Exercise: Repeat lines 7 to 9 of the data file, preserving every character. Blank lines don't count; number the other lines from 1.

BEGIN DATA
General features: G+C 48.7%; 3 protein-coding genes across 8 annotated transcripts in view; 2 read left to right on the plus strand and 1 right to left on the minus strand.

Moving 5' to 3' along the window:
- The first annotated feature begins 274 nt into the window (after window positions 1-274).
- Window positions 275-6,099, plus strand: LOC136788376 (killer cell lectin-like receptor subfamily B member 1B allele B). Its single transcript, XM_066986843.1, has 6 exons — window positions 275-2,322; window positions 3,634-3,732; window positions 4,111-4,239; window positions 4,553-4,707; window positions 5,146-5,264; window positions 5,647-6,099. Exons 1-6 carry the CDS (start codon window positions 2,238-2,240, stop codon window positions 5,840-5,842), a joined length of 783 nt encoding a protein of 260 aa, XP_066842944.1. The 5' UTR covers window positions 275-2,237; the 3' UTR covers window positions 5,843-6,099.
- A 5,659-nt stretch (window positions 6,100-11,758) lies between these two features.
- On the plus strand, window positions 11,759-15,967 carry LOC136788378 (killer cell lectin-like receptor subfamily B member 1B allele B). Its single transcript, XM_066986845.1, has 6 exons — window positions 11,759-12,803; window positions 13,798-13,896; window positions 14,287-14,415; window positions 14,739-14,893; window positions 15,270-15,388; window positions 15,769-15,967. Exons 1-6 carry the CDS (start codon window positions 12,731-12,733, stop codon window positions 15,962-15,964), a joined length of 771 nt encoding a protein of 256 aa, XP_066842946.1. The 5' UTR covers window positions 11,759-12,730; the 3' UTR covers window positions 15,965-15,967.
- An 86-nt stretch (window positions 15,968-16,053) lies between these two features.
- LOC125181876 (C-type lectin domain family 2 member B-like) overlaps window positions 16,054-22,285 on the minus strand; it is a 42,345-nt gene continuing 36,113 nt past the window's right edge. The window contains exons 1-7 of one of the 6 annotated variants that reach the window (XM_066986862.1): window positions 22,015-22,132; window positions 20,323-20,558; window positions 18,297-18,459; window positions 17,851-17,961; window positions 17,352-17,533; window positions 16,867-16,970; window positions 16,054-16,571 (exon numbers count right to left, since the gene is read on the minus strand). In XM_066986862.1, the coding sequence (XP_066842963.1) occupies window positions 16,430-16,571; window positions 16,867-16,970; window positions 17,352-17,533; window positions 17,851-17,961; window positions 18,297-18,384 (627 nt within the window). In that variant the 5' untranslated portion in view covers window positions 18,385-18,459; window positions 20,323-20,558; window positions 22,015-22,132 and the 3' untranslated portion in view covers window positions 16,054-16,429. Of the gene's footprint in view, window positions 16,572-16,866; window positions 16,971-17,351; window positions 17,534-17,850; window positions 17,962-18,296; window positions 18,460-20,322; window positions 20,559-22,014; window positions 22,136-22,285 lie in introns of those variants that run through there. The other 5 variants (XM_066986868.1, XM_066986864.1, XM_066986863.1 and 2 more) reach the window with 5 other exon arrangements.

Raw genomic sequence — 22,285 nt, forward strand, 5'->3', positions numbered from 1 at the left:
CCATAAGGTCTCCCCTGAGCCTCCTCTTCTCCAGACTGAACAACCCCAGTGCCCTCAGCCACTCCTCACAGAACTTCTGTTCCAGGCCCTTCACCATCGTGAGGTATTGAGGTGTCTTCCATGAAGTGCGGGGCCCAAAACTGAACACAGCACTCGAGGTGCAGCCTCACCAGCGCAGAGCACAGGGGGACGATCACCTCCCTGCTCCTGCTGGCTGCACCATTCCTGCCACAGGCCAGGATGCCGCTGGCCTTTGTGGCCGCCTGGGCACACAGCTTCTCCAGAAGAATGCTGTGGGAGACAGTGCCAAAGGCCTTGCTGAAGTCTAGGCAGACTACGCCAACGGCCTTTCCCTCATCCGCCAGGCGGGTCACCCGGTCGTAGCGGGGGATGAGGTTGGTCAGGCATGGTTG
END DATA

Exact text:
- An 86-nt stretch (window positions 15,968-16,053) lies between these two features.
- LOC125181876 (C-type lectin domain family 2 member B-like) overlaps window positions 16,054-22,285 on the minus strand; it is a 42,345-nt gene continuing 36,113 nt past the window's right edge. The window contains exons 1-7 of one of the 6 annotated variants that reach the window (XM_066986862.1): window positions 22,015-22,132; window positions 20,323-20,558; window positions 18,297-18,459; window positions 17,851-17,961; window positions 17,352-17,533; window positions 16,867-16,970; window positions 16,054-16,571 (exon numbers count right to left, since the gene is read on the minus strand). In XM_066986862.1, the coding sequence (XP_066842963.1) occupies window positions 16,430-16,571; window positions 16,867-16,970; window positions 17,352-17,533; window positions 17,851-17,961; window positions 18,297-18,384 (627 nt within the window). In that variant the 5' untranslated portion in view covers window positions 18,385-18,459; window positions 20,323-20,558; window positions 22,015-22,132 and the 3' untranslated portion in view covers window positions 16,054-16,429. Of the gene's footprint in view, window positions 16,572-16,866; window positions 16,971-17,351; window positions 17,534-17,850; window positions 17,962-18,296; window positions 18,460-20,322; window positions 20,559-22,014; window positions 22,136-22,285 lie in introns of those variants that run through there. The other 5 variants (XM_066986868.1, XM_066986864.1, XM_066986863.1 and 2 more) reach the window with 5 other exon arrangements.

Raw genomic sequence — 22,285 nt, forward strand, 5'->3', positions numbered from 1 at the left: